In the end, this causes the feeling that solving these problems is almost useless for the story, and does not cause the viewer to move during the outcome. However, if Gayden and Morgan’s script had tried to lean more on this arc, it would have resulted in a film that was more drawn out and with a greater dramatic load, which definitely does not seem to be the purpose of this sequel. Different from the first one, which still made a point of touching on the mother-son relationship with Billy, Fury of the Gods doesn’t waste time and leaves for another horizon.
The Fury of the Goddesses
If the feature makes the family more neglected, we cannot say the same about the mythological aspect of the production. The film increasingly embraces the magical and fantastical depth of the universe., but without becoming too dark. The new Shazam manages to expand well, but it doesn’t take a step bigger than its own leg to do so.
The main antagonists are in charge of the Daughters of Atlas, three goddesses who regain their powers after stealing the Mage’s staff, and go after the Shazam Family to take the powers of the champions.
Hespera (Helen Mirren), Kalypso (Lucy Liu) and Anthea (Rachel Zegler) play the role of these deities embittered with human beings, and plan – guess what – to destroy the Earth by spreading chaos in the world. Motivations aren’t original, but given the context of Shazam: Wrath of Gods, expecting villains with more ingenious plans and authenticity is a mistake.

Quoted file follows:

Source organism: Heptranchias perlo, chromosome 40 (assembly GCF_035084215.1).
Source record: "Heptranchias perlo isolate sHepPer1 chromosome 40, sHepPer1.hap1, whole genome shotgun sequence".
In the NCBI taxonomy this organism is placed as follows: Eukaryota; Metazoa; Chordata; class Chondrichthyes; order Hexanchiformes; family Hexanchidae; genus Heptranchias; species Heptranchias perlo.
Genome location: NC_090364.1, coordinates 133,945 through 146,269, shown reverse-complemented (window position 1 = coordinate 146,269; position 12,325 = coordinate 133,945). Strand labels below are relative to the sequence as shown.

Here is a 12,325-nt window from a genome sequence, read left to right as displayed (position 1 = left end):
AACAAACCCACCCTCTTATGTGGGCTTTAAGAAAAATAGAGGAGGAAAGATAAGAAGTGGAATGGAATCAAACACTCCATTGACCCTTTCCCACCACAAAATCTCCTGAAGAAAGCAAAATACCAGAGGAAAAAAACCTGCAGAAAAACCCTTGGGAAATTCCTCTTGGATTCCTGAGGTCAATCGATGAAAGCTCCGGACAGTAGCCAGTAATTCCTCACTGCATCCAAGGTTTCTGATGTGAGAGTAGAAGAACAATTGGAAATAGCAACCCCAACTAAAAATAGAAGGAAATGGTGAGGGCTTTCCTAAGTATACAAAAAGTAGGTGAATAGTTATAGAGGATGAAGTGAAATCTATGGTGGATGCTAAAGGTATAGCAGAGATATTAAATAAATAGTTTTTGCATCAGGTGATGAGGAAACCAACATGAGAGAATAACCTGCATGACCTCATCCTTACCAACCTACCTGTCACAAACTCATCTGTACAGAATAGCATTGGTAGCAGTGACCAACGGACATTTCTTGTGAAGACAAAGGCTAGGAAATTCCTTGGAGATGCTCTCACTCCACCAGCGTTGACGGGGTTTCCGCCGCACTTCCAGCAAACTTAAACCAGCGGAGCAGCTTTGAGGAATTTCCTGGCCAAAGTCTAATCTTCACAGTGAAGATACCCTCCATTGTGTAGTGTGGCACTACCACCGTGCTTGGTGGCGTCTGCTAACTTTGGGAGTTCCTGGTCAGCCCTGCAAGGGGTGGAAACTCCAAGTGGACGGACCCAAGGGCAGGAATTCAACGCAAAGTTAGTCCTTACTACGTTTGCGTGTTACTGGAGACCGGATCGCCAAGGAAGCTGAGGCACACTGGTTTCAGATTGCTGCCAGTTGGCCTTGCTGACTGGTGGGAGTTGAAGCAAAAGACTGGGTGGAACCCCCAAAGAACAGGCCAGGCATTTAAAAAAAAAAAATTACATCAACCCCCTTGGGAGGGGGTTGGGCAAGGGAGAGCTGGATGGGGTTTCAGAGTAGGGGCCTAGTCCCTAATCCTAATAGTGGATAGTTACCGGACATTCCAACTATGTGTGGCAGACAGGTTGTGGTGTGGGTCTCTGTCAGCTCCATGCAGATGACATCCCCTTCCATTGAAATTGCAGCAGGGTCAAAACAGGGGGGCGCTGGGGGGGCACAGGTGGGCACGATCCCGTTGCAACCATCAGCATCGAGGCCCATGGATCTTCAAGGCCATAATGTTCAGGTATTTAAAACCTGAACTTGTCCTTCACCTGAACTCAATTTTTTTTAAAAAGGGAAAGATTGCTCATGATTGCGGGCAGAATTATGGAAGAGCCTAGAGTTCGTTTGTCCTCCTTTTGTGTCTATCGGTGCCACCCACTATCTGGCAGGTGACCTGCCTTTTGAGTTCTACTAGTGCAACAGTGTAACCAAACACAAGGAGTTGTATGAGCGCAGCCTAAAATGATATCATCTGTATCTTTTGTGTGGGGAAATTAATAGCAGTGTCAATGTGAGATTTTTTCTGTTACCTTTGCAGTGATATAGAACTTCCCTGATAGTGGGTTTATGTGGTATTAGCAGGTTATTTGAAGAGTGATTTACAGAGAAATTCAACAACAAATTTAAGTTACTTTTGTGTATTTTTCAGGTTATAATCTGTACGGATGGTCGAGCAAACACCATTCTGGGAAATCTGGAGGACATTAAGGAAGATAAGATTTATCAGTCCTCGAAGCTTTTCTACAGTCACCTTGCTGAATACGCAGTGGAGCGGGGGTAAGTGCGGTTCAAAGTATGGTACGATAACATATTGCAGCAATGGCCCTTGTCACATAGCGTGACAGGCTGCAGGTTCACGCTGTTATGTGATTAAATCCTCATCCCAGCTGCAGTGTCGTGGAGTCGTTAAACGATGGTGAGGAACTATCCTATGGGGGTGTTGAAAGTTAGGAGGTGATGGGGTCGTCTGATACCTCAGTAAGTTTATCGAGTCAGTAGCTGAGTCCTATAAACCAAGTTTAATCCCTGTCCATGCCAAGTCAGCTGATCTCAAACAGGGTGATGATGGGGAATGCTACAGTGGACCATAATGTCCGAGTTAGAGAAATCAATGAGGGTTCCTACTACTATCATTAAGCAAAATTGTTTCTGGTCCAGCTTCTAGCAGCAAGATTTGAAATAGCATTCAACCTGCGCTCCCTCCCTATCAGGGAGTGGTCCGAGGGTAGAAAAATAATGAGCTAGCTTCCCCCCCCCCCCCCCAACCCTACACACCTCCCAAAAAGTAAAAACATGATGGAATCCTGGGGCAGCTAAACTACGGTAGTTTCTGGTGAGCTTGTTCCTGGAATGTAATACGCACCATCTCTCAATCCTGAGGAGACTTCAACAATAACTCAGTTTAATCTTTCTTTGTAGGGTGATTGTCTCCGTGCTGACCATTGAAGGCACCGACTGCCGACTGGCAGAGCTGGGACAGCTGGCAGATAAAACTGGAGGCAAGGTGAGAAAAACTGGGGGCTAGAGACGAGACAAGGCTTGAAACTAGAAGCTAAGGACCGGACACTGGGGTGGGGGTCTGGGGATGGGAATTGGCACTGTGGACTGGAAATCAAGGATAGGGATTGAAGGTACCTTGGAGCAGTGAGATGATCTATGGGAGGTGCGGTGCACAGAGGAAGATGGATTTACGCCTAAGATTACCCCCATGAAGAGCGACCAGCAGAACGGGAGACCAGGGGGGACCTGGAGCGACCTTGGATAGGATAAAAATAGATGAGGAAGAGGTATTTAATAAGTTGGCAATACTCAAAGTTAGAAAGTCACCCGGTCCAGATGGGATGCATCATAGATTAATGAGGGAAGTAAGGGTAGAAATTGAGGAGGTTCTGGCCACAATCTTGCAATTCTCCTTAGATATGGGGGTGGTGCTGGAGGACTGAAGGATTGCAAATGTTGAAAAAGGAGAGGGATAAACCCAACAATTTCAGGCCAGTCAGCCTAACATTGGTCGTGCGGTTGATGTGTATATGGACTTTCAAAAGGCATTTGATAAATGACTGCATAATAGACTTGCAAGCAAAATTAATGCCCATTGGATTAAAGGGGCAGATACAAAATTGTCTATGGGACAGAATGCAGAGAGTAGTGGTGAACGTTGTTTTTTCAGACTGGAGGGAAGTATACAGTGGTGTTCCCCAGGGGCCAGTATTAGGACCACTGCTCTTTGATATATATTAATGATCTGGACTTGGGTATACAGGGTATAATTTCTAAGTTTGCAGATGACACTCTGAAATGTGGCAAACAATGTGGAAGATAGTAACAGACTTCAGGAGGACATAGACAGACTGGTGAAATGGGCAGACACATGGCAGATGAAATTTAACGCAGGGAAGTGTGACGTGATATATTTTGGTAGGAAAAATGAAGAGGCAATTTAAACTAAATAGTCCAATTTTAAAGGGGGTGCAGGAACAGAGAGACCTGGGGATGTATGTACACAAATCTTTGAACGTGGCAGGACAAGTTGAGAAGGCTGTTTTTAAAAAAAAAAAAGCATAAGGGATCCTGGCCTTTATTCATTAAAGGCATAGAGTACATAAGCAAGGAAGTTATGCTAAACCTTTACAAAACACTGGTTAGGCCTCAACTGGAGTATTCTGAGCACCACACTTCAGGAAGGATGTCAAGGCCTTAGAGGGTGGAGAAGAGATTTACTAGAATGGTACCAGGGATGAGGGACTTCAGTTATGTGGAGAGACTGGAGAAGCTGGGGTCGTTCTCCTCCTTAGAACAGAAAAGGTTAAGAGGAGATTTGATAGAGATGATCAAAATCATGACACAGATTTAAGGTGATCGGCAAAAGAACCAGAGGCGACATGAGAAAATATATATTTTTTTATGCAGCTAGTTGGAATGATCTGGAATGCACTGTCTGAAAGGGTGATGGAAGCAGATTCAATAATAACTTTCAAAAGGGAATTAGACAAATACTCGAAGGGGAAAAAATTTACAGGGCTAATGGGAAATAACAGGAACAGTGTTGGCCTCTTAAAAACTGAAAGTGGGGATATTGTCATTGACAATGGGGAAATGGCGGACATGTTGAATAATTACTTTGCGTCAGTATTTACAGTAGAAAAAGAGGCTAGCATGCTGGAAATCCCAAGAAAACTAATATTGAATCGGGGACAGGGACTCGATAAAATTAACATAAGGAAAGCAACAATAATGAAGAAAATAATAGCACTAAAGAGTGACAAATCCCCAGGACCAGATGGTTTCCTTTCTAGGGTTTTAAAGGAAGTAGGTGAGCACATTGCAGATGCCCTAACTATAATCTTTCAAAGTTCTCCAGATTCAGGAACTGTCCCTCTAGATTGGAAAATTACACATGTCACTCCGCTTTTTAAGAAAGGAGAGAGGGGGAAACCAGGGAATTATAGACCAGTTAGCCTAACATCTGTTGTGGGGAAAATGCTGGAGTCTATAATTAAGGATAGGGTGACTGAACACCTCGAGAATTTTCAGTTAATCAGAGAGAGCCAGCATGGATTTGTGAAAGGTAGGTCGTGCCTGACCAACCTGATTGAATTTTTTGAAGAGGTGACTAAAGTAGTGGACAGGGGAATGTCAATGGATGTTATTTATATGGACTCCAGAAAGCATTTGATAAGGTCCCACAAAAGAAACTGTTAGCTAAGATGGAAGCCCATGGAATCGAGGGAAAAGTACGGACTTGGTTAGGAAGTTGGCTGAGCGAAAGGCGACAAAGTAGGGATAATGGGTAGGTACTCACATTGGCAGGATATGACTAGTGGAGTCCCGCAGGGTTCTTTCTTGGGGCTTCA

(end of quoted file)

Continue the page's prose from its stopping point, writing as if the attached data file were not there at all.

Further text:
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In the end, Helen Mirren’s Hespera carries this bow on her back thanks to her experience, even if her character is not well used. Lucy Liu is unconvincing as Kalypso, sneaking in a lot of superficiality, even though she is a great actress. To be fair, Kalypso’s text doesn’t help with further development, putting this villain on the most generic level possible. Rachel Zegler continues to work well at this stage of career advancement, and develops a good antagonist, albeit a very predictable one.
Solomon’s wisdom, but only when it suits
Essentially, Shazam and his entire family are children or teenagers who get their abilities through powers taken from other gods. The strength of Hercules, the wisdom of Solomon, the endurance of Atlas, the power of Zeus, and the courage of Achilles and the speed of Mercury are the exact words uttered by the Magician before passing the hero’s mantle to Billy Batson.